The Beginning of Color

These brown discolorations on a faded black-
and-white photograph are not at all like a defect
In anything remembered but, rather, a kind of
“Crystallization” as Stendhal described it, in
One of his more eccentric books about love.
In truth, my childhood was cast down like a twig
Into an abandoned salt mine near Salzburg
From where it emerged, of this I’m certain,
As something much richer than my own life,
A jeweled branch of living history, now
Retrieved by my mother from the well at Twig
Bog Lane. I’ll never know who it was, and anyway
Why would I want to know who it was,
Who slid the black hard plastic button to On
One late summer afternoon in nineteen fifty-seven,
So that not only did some kind of shutter flick open
In my head, but the full force of color saturation
Hit my brain. The effect was high-speed Ektachrome
And life as it is now, that studio of constant poems — 
It’s just that as my mother hauled the metallic
Home Assistance milk gallon from the deep well
In Twig Bog Lane, the light of deprivation reflected
Back from her face and got lost in me, and I knew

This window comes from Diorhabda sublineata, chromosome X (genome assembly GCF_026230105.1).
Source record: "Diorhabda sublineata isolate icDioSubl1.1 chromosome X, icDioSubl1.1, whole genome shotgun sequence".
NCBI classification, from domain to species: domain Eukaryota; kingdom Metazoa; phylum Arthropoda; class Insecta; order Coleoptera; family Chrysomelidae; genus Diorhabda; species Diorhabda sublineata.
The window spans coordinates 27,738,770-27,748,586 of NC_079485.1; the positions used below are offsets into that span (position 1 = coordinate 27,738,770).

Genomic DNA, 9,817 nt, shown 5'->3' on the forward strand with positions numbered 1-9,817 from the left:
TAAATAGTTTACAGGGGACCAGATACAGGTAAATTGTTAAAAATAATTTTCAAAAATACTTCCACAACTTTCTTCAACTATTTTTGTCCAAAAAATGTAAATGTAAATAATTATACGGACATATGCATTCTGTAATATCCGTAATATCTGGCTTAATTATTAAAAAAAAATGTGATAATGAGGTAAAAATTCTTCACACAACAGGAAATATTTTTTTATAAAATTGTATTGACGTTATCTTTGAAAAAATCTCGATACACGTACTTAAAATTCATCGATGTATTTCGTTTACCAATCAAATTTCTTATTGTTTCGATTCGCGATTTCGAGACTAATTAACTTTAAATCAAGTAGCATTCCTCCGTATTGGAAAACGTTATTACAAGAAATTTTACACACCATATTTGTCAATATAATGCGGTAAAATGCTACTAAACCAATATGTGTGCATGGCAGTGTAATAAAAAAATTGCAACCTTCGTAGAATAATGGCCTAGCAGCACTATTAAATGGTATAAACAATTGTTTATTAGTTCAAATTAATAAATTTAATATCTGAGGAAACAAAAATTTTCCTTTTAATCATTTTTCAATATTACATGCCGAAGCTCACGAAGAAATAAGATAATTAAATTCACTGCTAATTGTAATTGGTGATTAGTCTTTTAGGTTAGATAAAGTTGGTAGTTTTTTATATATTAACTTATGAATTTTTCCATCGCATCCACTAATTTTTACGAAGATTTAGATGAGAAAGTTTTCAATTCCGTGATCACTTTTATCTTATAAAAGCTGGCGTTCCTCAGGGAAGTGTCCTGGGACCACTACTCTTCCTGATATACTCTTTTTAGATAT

How biography is the steadying of only one kind
Of lens, how memory offers different iterations;
How, somewhere, a paper was being coated with
Such chemicals that even deeper colors would form
Over time. During that summer, a world away,
The first International Color Salon was organized
In Hong Kong and, while restrictions on dollar
Imports meant that Ireland couldn’t reach a speed
Of 100 ASA, faster colors kept rushing in. There
Was no holding life back once it swarmed; biography
Was ready for color, our brains were marked
That year for realities more personal, realities brighter
Than a boxed-in lens. Huge Blackwater river rats
That knawed through the doors of our dry toilets in
Twig Bog Lane were as ignorant of color as me; and
Could not have known that their multi-layered bristles
Would soon be seen in more subtle shades of brown.

More Poems by Thomas McCarthy